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to Section One | to Arts & Entertainment
posted Friday, April 12, 2019 - Volume 47 Issue 15
Movie Reviews
Arts & Entertainment
ALL STORIES
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Imaginative Missing Link a joyous stop-motion triumph
by Sara Michelle Fetters - SGN A&E Writer

MISSING LINK
Now playing


Eccentric explorer Sir Lionel Frost (voiced by Hugh Jackman), eager to prove himself to the staid and traditional London adventurer community, heads to the United States and the wilds of Pacific Northwest logging towns in search of the legendary Sasquatch. He has received a letter ensuring him of the creature's existence, and never one to bow to convention Sir Lionel makes the 4,800-mile trip with the belief he is about to make history even though the majority of his peers scoff at what they see as nothing other than idiotic foolishness. This laughter includes the haughty guffaws of Lord Piggot-Dunceb (Stephen Fry), the elder statesman of British adventurers refusing to accept that a creature like the Sasquatch could exist as its doing so would be an affront to traditional theology as well the scientific status quo.

Turns out, not only is this Sasquatch (Zach Galifianakis) real, he's the one that sent the letter to Sir Lionel asking him to come to Washington state and 'discover' him. The gregarious creature is tired of being alone. He wants to meet more of his own kind, and after hearing stories of the mysterious Yeti that roams the mountains of the Himalayas, he figured Sir Lionel would be up to the task of assisting him in traveling around the globe in order to go and meet his snow-loving cousins residing in the undiscovered kingdom of Shangri-La. The bold explorer agrees, and after christening his tall, hairy new acquaintance Mr. Link (short for 'Missing Link') and a brief stop on the Mexican border to pick up the only known map of the Himalayan region they are off to from sassy widow Adelina Fortnight (Zoe Saldana) who subsequently joins them on their quest, they leave on a journey that's practically guaranteed to change their lives forever.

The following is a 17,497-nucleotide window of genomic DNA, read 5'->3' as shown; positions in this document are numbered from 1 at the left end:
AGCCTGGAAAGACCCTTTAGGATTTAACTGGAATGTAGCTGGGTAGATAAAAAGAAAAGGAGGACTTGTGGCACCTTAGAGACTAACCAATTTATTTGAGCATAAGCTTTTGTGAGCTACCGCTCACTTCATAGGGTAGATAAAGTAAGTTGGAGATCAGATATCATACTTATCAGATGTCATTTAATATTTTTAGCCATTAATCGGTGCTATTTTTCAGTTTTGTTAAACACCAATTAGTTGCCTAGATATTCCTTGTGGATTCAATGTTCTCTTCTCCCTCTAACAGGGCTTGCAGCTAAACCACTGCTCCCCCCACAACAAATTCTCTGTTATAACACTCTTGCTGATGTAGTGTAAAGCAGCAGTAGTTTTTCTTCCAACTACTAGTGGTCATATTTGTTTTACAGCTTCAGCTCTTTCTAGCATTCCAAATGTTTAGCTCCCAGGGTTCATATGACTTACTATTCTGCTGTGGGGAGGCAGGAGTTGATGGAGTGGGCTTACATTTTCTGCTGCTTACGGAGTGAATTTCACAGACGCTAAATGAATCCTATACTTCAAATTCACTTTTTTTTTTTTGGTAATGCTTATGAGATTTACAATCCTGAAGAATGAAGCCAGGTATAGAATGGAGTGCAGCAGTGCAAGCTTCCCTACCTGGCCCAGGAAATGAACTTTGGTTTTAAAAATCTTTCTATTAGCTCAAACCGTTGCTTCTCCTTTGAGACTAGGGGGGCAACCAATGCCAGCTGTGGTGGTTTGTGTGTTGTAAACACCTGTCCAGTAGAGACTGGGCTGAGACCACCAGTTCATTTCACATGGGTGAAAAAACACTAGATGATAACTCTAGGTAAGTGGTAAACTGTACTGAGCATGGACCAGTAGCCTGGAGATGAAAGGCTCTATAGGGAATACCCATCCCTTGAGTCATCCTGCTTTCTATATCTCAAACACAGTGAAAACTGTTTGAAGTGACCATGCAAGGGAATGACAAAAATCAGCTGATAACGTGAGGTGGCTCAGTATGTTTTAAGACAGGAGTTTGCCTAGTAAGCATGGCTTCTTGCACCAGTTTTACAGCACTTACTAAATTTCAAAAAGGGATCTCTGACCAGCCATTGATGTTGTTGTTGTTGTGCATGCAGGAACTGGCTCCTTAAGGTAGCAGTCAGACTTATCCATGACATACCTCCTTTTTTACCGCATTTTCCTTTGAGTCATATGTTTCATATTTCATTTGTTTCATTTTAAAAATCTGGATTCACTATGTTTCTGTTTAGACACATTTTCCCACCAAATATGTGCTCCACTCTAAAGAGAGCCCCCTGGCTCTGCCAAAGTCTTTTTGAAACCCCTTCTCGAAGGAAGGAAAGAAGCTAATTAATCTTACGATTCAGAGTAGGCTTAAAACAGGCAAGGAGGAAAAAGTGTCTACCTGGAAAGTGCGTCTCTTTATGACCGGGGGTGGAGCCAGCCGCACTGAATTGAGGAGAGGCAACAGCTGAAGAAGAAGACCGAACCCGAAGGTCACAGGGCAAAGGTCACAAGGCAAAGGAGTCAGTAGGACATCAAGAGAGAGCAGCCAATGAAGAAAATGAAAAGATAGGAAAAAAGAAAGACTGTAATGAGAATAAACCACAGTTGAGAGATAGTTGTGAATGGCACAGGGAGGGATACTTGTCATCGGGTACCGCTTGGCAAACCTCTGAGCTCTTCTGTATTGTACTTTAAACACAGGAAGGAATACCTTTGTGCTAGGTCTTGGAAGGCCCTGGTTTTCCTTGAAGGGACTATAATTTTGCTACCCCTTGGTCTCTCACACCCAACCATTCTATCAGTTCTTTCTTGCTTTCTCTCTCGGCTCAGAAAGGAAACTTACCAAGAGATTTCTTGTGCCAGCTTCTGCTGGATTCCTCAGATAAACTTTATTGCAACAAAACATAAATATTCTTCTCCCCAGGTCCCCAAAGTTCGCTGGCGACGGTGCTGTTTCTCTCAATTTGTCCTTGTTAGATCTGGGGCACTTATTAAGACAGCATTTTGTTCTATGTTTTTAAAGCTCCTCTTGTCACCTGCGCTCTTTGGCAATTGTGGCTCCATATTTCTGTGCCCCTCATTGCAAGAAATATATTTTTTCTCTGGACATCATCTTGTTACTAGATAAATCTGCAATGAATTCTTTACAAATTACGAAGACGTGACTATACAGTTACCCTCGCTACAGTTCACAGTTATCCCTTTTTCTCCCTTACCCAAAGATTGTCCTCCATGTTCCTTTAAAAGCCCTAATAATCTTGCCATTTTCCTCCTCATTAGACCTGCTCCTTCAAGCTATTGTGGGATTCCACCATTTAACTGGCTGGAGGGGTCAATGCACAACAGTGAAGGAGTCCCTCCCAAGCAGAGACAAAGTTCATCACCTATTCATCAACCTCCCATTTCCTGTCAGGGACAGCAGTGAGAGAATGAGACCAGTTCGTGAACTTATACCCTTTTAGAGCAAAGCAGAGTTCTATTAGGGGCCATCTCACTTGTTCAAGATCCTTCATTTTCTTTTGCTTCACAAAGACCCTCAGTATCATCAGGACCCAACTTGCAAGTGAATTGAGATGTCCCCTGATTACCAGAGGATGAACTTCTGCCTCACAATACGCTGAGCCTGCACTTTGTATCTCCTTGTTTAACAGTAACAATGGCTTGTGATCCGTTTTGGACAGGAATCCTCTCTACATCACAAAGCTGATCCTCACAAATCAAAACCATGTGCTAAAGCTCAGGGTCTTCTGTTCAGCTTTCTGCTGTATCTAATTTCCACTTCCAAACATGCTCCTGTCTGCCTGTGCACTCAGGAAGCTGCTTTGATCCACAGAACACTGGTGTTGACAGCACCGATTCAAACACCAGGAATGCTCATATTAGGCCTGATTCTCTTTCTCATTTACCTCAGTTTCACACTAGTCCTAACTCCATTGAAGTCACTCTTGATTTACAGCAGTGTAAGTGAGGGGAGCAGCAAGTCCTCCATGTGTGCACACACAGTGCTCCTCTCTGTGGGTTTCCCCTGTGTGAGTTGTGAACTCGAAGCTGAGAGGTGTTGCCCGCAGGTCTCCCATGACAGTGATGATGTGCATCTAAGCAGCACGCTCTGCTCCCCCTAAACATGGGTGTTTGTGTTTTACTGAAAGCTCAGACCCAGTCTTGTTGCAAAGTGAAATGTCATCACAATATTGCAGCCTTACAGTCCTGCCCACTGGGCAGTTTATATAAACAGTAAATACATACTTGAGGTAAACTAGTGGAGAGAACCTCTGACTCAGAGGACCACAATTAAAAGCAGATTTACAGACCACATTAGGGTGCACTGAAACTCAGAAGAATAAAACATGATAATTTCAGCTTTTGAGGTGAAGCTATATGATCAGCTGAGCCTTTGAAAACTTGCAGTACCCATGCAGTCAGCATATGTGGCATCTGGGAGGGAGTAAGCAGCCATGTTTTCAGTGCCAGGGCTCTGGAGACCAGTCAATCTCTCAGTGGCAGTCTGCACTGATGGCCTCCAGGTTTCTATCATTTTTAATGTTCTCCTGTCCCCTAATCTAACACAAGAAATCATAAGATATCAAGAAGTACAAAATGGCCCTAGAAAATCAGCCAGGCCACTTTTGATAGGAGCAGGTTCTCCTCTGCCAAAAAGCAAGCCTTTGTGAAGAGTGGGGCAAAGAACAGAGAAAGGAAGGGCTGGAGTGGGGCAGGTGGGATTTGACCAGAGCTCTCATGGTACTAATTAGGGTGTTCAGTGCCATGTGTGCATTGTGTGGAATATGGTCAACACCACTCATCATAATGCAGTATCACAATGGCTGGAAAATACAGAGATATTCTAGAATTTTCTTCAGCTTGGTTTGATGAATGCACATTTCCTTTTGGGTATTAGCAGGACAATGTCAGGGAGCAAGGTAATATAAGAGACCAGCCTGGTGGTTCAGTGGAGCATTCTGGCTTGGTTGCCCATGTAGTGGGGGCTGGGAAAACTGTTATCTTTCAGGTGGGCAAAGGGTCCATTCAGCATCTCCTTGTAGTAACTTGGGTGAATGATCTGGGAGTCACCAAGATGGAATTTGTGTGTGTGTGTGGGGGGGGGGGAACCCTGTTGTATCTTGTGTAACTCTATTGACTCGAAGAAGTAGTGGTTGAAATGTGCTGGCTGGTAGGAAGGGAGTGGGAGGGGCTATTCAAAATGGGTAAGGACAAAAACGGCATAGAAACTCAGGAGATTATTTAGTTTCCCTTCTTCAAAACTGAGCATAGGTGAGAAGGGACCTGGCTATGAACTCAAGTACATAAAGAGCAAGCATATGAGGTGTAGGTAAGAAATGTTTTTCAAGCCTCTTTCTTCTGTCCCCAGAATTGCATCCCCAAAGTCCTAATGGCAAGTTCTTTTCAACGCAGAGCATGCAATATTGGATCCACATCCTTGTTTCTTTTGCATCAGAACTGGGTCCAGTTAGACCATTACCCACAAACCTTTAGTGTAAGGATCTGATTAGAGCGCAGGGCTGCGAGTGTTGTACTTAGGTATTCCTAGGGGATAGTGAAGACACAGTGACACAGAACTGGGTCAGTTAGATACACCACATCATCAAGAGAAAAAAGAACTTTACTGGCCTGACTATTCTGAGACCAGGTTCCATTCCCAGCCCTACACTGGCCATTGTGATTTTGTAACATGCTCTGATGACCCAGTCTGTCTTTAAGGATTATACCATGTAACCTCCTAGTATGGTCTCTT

The latest animated sensation from the stop-motion maestros at Laika, the studio behind such family-friendly wonders as Kubo and the Two Strings, The Boxtrolls and Coraline, writer/director Chris Butler's (ParaNorman) marvelously entertaining Missing Link is a joyous absurdist frolic that's nothing short of wonderful. It is a freewheeling, energetic cross-continental adventure overflowing in good vibes, endearing life lessons and eccentric characterizations. It also offers up a few startling surprises, some of which are shocking in their violent finality, Butler's latest unafraid to show just what happens to those who choose ignorance, anger and intolerance as their guiding principles, their blind eye to science, acceptance and compromise the key to their own undoing.

The core of the story is unquestionably the growing friendship between Sir Lionel and Mr. Link. There's a stupendous moment where the explorer asks his new compatriot his first name, the look of shock that crosses over the Sasquatch's face when this happens is immediately coupled with a bright smile of ebullient delight as the animal is touched that someone, anyone, would take even a second of time to ask such a question. But the reality is Mr. Link has no first name. His parents never gave him one, and as he's been living in the forest for most of his life there's just never been a real need to come up with one. But this doesn't stop the Sasquatch from knowing what he would like to be called, of him having an innate sense of who he is and what name he would like the world, especially those he considers his friends, to call him by.

What's great about this moment is that, while initially played for a few tittering laughs, Sir Lionel immediately understands how important it is to Mr. Link to be called by his chosen name is. There is no hemming. There is even less hawing. Instead, he and Adelina immediately start referring to the Sasquatch by the name he has given himself, which brings the creature a sense of empowered confidence that allows him to become nothing less than a selfless hero by the end of the film. It's this little act of kindness, this understanding that to accept someone for who they proclaim to be can bring a powerful positivity to their lives unlike anything they've ever known before, and it's moments like this that help give Missing Link an enduring joie de vivre that's incredible.